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Saturday, May 19, 2007 - Page updated at 02:02 AM


Tire king Schwab started humbly, built an empire

PRINEVILLE, Ore. — Les Schwab, a cowboy-hatted icon of Oregon who turned a dilapidated tire shop he bought in 1952 with borrowed money into a regional empire, died Friday at age 89, his company said.

With his trademark hat and an ironclad policy that the customer rules, he built the run-down shop into a chain of 410 stores that did $1.6 billion in sales last year.

Les Schwab tire shops with their red-and-yellow signs are fixtures in small communities, and some big ones, across the West.

"I never thought I'd do $1 million in sales, so I've been 1,000 times more successful than I ever thought I'd be," Mr. Schwab told The Associated Press in 2003.

The privately held company employs 7,000 people and sells 6 million truck and car tires annually. The company said family members will continue to run it.

Until about a decade ago, Mr. Schwab appeared in nearly every commercial for his company, making him one of the best-known faces in the West and fixing himself in the region's collective consciousness.

Employees wear their hair short and sprint to customers' cars when they pull in.

In 1963, Mr. Schwab started the "Free Beef in February" promotion to boost sales during the slow winter months. Customers who buy four tires still get $15 in free beef.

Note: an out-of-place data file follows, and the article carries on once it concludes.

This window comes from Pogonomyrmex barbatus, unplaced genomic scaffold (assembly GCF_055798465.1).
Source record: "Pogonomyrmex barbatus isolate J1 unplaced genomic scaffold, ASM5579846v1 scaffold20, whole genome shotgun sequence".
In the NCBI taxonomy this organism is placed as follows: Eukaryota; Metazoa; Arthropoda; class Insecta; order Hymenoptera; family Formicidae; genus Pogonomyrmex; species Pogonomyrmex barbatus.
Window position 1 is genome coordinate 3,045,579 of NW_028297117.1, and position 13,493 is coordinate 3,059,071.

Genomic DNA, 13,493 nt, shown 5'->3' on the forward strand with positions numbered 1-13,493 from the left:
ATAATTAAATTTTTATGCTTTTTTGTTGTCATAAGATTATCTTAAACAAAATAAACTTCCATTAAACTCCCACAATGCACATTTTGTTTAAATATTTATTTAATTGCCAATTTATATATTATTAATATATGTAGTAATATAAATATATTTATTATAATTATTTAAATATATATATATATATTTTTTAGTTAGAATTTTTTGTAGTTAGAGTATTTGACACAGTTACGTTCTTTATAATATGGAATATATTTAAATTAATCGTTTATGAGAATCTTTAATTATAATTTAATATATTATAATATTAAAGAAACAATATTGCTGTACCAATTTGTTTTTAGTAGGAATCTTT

Mr. Schwab's success came the hard way.

Born on a hardscrabble homestead in Crook County near Bend, he grew up in a two-room shack at a nearby logging camp, where he attended grade school in a converted boxcar with "crooked windows cut in the side."

His mother died of pneumonia when he was 15 and his father, an alcoholic, was found dead in front of a bar just before his 16th birthday.

An aunt and uncle offered to take him in, but he rented a room at a Bend boarding house for $15 a month and delivered newspapers for The Oregon Journal while struggling to finish high school.

After graduation he married his high-school sweetheart, Dorothy Harlan, and continued selling newspapers. He borrowed $11,000 from his brother-in-law in 1952, sold his house and borrowed on his life-insurance policy. He walked away with O.K. Rubber Welders, but knew nothing of tires and had no formal business training.

But by the end of the first year, Mr. Schwab had done $150,000 in business, and by 1955 he had opened four more stores.

Les and Dorothy Schwab had two children. A son, Harlan, was killed in an auto accident in 1971. A daughter, Margaret Denton, died last year of cancer at 53.

Copyright © 2007 The Seattle Times Company



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